Tells are the one part of poker theory that haven't yet seen a spectacular increase in knowledge since the poker boom. This is probably because most poker over the last decade has been played over the internet behind a computer screen.
This could well be the book we've all been waiting for.
A big problem with the early work on tells, Mike Caro's in particular, is that it really isn't a proper science at all. Caro categorises tells from "actors" -- for whom strong means weak and vice versa -- and "non-actors" who tell you about the real strength of their hand. The trouble is that such a broad theory is in effect irrefutable, since any combination of mannerisms and end-resulting hand strength can be explained. As philosopher of science Karl Popper points out, a theory that can explain any observation without potential refutation -- e.g. Marxism, Freudian psychoanalysis -- is at best pseudo-scientific nonsense.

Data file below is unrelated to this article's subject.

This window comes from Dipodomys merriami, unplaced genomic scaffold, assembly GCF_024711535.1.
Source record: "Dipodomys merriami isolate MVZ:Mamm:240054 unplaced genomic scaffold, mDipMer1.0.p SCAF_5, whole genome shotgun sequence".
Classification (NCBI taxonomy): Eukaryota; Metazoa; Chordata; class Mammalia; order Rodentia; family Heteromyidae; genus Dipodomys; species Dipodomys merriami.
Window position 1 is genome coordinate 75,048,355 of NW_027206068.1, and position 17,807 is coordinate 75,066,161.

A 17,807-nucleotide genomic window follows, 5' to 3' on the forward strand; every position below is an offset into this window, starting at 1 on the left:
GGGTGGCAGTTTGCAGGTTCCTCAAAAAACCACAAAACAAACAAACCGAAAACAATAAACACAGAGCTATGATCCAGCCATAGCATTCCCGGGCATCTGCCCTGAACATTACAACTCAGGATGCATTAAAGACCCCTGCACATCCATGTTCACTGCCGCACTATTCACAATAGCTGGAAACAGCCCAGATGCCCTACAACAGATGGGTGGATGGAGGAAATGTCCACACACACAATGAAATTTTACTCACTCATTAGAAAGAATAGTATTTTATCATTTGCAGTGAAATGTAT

Elwood's book is much better. For a start he stresses the overwhelming importance of the situation (an opinion much confirmed by the field of social psychology), the need for developing a statistically robust level of observational data over time, and bases his theories on the psychology of unconscious human behaviour. At all times he stresses that poker tells are just another tool in a skilled player's arsenal; not a strategy for basing your entire game around.
But at this price the book is a clear winning investment for any frequent live player or even an online specialist entering a casino environment for the very first time.